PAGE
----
The capital’s passenger watchdog says it opposes plans to axe cash bus fares, and warns the change could leave vulnerable passengers unable to get home.
Transport for London says it’s considering axing cash fares because they now account for less than one percent of all bus journeys.
It also says that the majority of passengers using cash do so when discovering their Oyster card has insufficient credit after boarding the bus, and that such passengers now have the option to use ‘wave & pay’ fares which are cheaper than cash.
The introduction of ‘wave & pay’ is expected to see the number of cash journeys fall even further.
Interested groups and members of the public can give their views on the future of cash fares in a TfL consultation which runs until October 11th.
In its response to the consultation, London TravelWatch says “removing cash as a means of payment is not acceptable”.
The passenger watchdog claims vulnerable passengers and those on low incomes could be left stranded, especially late at night when they’re unable to find an Oyster outlet to top-up at.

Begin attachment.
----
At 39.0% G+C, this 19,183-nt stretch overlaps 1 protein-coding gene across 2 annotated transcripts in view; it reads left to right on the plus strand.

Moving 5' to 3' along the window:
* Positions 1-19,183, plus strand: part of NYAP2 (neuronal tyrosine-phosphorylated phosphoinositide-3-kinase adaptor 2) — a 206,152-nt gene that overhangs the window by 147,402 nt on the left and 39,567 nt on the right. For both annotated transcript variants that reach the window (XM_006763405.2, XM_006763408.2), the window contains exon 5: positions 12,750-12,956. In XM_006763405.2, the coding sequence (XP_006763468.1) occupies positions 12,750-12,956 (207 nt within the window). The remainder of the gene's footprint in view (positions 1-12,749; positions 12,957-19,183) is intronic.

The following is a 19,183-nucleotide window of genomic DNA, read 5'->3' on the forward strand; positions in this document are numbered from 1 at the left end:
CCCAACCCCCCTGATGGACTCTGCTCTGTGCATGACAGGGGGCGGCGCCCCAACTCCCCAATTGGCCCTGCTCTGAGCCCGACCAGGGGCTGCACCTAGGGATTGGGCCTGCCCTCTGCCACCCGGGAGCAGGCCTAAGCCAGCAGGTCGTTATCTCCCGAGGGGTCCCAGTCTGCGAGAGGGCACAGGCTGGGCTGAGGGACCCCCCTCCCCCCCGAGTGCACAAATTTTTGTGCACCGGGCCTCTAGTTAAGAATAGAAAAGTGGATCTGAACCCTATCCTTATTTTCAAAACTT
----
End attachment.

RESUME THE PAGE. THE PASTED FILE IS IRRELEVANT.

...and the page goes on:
TfL has previously said that bus drivers have discretion to ensure the safety of vulnerable passengers.
In addition, it is considering allowing Oyster card holders with insufficient credit to make a single bus journey which would be paid for when they next topped up their card.
The ‘overdraft’ facility would be funded by the deposit passengers pay for their Oyster card, meaning there is no risk of financial loss to TfL.
However TravelWatch warns the ability to dip into the deposit would be “insufficient if the person needs to take two buses to complete their journey.”
Scrapping cash fares would save TfL £24m per year, money it says could be reinvested into the bus network to improve services for passengers.
To read and comment on the proposals visit www.tfl.gov.uk/cashless.